Blue circles represent tonnes traded in thousands, grey circles represent € per tonne; Source: Eurostat,; tonnes traded figure includes tonnes imported, exported and traded between EU nations

When the European Common Market (predecessor to today’s EU) was formed in 1957, the United Kingdom was not part of it. Throughout the first half of 2016, a 23 June referendum over the future of the U.K.’s participation weighed on some forms of economic activity in that nation.

Voters ultimately decided the U.K. was better off leaving the trading and legislative bloc, and the back-and-forth momentum of the Brexit campaign rattled enough nerves in the financial and trading markets prior to the vote to make a difference in some sectors.

“We’ve been taking a ‘wait and see’ approach in the U.K. with Brexit, which has created some volatility in the exchange rates [and] in part may have slowed some economic activity in that market,” says one recovered fibre trader as of mid-June.

By other measures, the lead-up to the Brexit vote may have been primarily a conversation starter.

The same trader says the old corrugated containers (OCC) grade was generated in sufficient amounts in Europe in the spring of 2016, even to serve a “robust” export market. “Things seem to be in relative balance,” he says of the OCC supply and demand situation in Europe.

Industrial production figures for the EU, as measured by Eurostat, also point to a relatively healthy manufacturing sector. Figures for the EU for the month of April 2016 showed a 1.1% increase in industrial sector output compared with the month before and a robust 2.5% increase compared with April 2015.

Strong production figures continue to emanate from Central and Eastern European countries, such as Slovakia, Romania and the Baltic nations. Countries with rebounding figures in 2016 include those bouncing back from the financial crisis, including Ireland, Portugal and Spain.

Perhaps more problematic for recovered fibre packers and traders are the collection levels attached to residential and local government recycling programmes.

The continuing reduction of newspapers, magazines and mail collected through these programmes is “creating some tight situations in the mixed paper markets,” says the trader, who adds that the selling price of mixed paper in Europe has risen from $30 to $40 per tonne since the first quarter of 2016 as a result.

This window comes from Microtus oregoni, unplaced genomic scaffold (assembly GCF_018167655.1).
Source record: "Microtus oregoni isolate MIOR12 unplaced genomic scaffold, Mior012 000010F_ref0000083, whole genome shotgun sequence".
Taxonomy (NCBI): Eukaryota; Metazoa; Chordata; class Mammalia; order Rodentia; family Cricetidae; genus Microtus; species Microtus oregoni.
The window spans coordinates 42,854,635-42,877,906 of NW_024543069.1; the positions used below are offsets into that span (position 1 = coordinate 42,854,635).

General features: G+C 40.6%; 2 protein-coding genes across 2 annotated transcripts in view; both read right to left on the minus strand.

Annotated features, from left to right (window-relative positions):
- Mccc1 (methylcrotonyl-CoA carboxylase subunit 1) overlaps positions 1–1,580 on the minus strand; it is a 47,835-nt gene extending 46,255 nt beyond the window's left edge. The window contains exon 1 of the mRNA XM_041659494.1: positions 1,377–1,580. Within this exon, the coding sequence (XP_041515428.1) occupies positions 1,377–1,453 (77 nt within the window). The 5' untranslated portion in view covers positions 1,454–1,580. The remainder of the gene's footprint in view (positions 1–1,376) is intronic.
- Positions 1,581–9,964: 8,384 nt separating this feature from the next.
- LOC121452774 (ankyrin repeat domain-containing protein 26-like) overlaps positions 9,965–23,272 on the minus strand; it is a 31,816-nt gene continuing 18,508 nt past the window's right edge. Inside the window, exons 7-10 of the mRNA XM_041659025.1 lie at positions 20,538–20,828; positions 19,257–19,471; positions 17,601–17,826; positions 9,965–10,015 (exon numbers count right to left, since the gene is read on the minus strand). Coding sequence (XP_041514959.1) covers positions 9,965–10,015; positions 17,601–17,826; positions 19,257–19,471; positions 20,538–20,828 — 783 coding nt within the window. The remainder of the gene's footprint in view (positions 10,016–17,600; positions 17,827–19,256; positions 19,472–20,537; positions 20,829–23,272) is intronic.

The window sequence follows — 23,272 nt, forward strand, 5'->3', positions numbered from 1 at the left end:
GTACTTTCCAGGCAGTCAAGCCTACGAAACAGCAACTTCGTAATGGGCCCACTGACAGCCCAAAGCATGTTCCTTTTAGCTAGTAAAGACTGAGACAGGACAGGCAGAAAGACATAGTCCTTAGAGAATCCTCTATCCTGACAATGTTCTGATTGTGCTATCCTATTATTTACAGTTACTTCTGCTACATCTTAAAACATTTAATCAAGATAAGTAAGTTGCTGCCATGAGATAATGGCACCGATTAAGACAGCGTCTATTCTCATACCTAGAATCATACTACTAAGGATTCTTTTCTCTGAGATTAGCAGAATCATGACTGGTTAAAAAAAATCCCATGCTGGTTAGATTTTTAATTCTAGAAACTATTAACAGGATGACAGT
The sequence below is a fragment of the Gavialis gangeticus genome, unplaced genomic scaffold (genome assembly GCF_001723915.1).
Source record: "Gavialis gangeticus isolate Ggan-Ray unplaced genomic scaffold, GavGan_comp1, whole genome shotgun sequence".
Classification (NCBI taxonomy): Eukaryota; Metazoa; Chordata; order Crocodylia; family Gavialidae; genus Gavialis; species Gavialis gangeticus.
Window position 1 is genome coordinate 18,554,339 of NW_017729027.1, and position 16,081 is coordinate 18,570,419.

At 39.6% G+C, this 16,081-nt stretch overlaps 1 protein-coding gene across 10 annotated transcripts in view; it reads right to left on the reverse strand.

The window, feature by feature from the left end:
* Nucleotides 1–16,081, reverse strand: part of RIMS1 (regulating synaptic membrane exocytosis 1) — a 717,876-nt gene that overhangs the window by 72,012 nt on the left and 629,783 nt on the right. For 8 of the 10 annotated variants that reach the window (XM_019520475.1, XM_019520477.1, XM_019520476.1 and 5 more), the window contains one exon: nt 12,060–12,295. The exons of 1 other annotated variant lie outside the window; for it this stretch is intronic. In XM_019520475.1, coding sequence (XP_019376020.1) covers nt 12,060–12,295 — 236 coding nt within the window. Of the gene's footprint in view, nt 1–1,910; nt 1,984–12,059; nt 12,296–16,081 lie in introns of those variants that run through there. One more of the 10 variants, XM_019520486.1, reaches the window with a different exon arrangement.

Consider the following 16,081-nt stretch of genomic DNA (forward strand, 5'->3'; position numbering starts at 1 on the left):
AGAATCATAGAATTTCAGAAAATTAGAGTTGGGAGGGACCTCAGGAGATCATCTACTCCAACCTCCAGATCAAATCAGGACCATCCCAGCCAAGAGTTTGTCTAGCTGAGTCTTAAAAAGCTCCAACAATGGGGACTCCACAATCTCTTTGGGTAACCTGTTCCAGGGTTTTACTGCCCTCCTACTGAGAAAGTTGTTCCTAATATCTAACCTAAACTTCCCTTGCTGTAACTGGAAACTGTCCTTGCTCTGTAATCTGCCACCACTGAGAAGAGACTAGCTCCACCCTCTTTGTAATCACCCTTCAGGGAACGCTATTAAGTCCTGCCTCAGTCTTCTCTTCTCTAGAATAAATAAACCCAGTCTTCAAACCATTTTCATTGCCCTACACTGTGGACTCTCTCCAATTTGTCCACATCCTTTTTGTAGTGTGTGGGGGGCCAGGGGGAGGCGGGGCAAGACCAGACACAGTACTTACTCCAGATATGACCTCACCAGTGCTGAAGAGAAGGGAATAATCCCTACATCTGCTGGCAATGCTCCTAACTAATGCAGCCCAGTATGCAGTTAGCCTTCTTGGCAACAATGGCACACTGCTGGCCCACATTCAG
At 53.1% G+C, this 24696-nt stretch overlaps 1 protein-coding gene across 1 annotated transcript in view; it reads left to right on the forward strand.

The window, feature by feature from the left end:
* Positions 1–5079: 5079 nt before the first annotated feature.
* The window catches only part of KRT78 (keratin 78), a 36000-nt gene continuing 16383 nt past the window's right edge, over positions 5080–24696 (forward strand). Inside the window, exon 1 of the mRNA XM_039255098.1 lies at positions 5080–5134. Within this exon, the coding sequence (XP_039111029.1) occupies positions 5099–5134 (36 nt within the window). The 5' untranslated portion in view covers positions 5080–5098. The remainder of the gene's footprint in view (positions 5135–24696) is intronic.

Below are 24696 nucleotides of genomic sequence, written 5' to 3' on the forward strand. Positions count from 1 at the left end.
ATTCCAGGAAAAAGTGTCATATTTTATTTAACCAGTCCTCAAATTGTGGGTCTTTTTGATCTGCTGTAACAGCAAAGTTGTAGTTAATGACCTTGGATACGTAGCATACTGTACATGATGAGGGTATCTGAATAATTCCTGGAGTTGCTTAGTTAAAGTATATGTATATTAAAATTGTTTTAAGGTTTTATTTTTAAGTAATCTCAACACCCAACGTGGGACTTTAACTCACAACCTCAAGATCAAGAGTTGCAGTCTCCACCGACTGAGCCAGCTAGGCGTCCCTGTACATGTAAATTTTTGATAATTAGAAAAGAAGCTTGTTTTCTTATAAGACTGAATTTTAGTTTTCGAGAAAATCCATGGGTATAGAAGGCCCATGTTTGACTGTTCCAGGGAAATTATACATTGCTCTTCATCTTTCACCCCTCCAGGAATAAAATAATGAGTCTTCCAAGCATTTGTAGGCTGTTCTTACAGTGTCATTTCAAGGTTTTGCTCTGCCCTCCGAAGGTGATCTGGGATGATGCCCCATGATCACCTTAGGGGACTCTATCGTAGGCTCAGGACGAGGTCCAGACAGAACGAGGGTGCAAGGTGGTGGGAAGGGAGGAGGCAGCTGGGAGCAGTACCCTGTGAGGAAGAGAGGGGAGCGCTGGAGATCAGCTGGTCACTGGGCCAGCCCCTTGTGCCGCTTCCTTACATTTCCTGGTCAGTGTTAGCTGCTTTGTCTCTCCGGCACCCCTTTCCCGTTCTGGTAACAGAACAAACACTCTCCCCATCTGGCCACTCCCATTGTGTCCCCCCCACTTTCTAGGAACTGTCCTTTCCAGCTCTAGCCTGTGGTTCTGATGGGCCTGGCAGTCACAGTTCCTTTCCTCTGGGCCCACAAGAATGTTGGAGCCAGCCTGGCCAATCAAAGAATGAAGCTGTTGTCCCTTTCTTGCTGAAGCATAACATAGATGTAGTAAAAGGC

Source: Eurostat,

At the Bureau of International Recycling (BIR) Paper Division Meeting in Berlin in early June 2016, declining scrap paper volumes was on the mind of division President Reinhold Schmidt of Germany-based Recycling Karla Schmidt, and other speakers.

Schmidt said the continuing decline in graphic paper volumes was a foremost concern. He also said that in his home country of Germany, bidding conditions for municipal contracts often are now “hostile” to private recycling firms, contributing to a regulatory discrimination that he says is hindering fair competition.

BIR Paper Division Vice President Francisco Donoso of Alba Servicios Verdes in Spain remarked that International Paper’s agreement to buy Holmen Paper Madrid and to convert the newsprint machine into one involved in packaging production by the second half of 2017 was expected to create an additional annual demand for nearly 400,000 tonnes of OCC grades in Spain.

Spain’s domestic demand for deinking grades was likely to be cut by more than half after the newsprint machine is taken offline.

Guest speaker Bill Moore, president of USA-based consulting firm Moore & Associates, referred to a number of similar developments in the U.S. during his presentation. In the last two years alone, he commented, newsprint machine conversions to containerboard production had amounted to some 2 million short tons.